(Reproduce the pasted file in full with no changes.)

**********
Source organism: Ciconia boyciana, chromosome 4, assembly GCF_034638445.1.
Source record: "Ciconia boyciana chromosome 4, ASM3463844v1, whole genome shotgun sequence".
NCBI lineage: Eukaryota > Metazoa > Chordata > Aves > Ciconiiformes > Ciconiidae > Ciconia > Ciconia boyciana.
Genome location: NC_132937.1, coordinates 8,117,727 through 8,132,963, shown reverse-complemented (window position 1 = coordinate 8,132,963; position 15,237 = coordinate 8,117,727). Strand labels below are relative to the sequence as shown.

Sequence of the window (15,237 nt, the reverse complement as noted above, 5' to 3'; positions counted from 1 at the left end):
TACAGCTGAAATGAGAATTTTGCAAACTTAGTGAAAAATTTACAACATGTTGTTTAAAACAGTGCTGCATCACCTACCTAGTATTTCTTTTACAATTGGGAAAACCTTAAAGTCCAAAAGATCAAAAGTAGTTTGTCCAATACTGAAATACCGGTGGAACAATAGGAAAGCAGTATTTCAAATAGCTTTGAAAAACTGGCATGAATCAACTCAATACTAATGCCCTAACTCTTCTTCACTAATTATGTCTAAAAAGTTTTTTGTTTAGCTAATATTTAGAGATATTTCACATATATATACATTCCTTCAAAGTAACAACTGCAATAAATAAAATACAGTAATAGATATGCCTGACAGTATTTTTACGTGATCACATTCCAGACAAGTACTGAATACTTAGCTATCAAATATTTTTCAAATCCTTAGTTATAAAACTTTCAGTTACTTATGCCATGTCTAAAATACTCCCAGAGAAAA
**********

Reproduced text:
Source organism: Ciconia boyciana, chromosome 4, assembly GCF_034638445.1.
Source record: "Ciconia boyciana chromosome 4, ASM3463844v1, whole genome shotgun sequence".
NCBI lineage: Eukaryota > Metazoa > Chordata > Aves > Ciconiiformes > Ciconiidae > Ciconia > Ciconia boyciana.
Genome location: NC_132937.1, coordinates 8,117,727 through 8,132,963, shown reverse-complemented (window position 1 = coordinate 8,132,963; position 15,237 = coordinate 8,117,727). Strand labels below are relative to the sequence as shown.

Sequence of the window (15,237 nt, the reverse complement as noted above, 5' to 3'; positions counted from 1 at the left end):
TACAGCTGAAATGAGAATTTTGCAAACTTAGTGAAAAATTTACAACATGTTGTTTAAAACAGTGCTGCATCACCTACCTAGTATTTCTTTTACAATTGGGAAAACCTTAAAGTCCAAAAGATCAAAAGTAGTTTGTCCAATACTGAAATACCGGTGGAACAATAGGAAAGCAGTATTTCAAATAGCTTTGAAAAACTGGCATGAATCAACTCAATACTAATGCCCTAACTCTTCTTCACTAATTATGTCTAAAAAGTTTTTTGTTTAGCTAATATTTAGAGATATTTCACATATATATACATTCCTTCAAAGTAACAACTGCAATAAATAAAATACAGTAATAGATATGCCTGACAGTATTTTTACGTGATCACATTCCAGACAAGTACTGAATACTTAGCTATCAAATATTTTTCAAATCCTTAGTTATAAAACTTTCAGTTACTTATGCCATGTCTAAAATACTCCCAGAGAAAA